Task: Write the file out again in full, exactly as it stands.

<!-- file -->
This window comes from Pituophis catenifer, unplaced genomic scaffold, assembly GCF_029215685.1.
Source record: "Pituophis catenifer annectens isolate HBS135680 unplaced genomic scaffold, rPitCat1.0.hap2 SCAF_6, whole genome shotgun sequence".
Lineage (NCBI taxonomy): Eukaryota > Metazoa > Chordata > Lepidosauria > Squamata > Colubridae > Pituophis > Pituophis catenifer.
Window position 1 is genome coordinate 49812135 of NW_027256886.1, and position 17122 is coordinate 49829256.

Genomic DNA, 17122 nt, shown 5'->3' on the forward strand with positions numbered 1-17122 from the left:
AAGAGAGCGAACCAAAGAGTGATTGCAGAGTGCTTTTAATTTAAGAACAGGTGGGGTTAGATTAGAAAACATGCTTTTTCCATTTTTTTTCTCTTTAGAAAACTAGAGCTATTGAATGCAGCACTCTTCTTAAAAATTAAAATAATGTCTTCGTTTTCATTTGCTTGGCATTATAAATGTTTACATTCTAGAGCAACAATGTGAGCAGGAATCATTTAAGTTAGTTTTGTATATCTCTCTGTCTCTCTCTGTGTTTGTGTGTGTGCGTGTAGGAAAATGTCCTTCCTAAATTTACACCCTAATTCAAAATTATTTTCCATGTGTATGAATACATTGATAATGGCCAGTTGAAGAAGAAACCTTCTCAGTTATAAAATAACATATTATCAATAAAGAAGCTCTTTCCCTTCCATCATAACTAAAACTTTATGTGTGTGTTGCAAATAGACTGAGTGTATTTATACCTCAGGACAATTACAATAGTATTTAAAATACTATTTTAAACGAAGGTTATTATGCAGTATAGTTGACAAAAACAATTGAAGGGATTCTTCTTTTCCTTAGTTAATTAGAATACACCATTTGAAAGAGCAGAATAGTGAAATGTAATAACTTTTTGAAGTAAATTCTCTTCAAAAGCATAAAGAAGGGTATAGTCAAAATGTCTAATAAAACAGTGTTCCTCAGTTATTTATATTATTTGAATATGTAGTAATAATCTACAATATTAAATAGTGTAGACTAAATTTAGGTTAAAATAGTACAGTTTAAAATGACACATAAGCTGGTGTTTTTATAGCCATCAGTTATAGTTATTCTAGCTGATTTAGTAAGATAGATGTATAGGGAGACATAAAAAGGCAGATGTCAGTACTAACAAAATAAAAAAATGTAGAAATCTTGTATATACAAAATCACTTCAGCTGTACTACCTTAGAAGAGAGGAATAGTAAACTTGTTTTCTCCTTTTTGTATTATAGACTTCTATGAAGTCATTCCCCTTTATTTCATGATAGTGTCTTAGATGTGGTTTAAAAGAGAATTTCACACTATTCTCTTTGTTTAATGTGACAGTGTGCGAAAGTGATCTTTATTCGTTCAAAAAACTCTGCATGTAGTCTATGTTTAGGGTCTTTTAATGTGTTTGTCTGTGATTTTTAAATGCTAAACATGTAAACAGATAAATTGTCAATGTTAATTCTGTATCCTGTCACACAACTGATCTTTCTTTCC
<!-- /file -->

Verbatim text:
This window comes from Pituophis catenifer, unplaced genomic scaffold, assembly GCF_029215685.1.
Source record: "Pituophis catenifer annectens isolate HBS135680 unplaced genomic scaffold, rPitCat1.0.hap2 SCAF_6, whole genome shotgun sequence".
Lineage (NCBI taxonomy): Eukaryota > Metazoa > Chordata > Lepidosauria > Squamata > Colubridae > Pituophis > Pituophis catenifer.
Window position 1 is genome coordinate 49812135 of NW_027256886.1, and position 17122 is coordinate 49829256.

Genomic DNA, 17122 nt, shown 5'->3' on the forward strand with positions numbered 1-17122 from the left:
AAGAGAGCGAACCAAAGAGTGATTGCAGAGTGCTTTTAATTTAAGAACAGGTGGGGTTAGATTAGAAAACATGCTTTTTCCATTTTTTTTCTCTTTAGAAAACTAGAGCTATTGAATGCAGCACTCTTCTTAAAAATTAAAATAATGTCTTCGTTTTCATTTGCTTGGCATTATAAATGTTTACATTCTAGAGCAACAATGTGAGCAGGAATCATTTAAGTTAGTTTTGTATATCTCTCTGTCTCTCTCTGTGTTTGTGTGTGTGCGTGTAGGAAAATGTCCTTCCTAAATTTACACCCTAATTCAAAATTATTTTCCATGTGTATGAATACATTGATAATGGCCAGTTGAAGAAGAAACCTTCTCAGTTATAAAATAACATATTATCAATAAAGAAGCTCTTTCCCTTCCATCATAACTAAAACTTTATGTGTGTGTTGCAAATAGACTGAGTGTATTTATACCTCAGGACAATTACAATAGTATTTAAAATACTATTTTAAACGAAGGTTATTATGCAGTATAGTTGACAAAAACAATTGAAGGGATTCTTCTTTTCCTTAGTTAATTAGAATACACCATTTGAAAGAGCAGAATAGTGAAATGTAATAACTTTTTGAAGTAAATTCTCTTCAAAAGCATAAAGAAGGGTATAGTCAAAATGTCTAATAAAACAGTGTTCCTCAGTTATTTATATTATTTGAATATGTAGTAATAATCTACAATATTAAATAGTGTAGACTAAATTTAGGTTAAAATAGTACAGTTTAAAATGACACATAAGCTGGTGTTTTTATAGCCATCAGTTATAGTTATTCTAGCTGATTTAGTAAGATAGATGTATAGGGAGACATAAAAAGGCAGATGTCAGTACTAACAAAATAAAAAAATGTAGAAATCTTGTATATACAAAATCACTTCAGCTGTACTACCTTAGAAGAGAGGAATAGTAAACTTGTTTTCTCCTTTTTGTATTATAGACTTCTATGAAGTCATTCCCCTTTATTTCATGATAGTGTCTTAGATGTGGTTTAAAAGAGAATTTCACACTATTCTCTTTGTTTAATGTGACAGTGTGCGAAAGTGATCTTTATTCGTTCAAAAAACTCTGCATGTAGTCTATGTTTAGGGTCTTTTAATGTGTTTGTCTGTGATTTTTAAATGCTAAACATGTAAACAGATAAATTGTCAATGTTAATTCTGTATCCTGTCACACAACTGATCTTTCTTTCC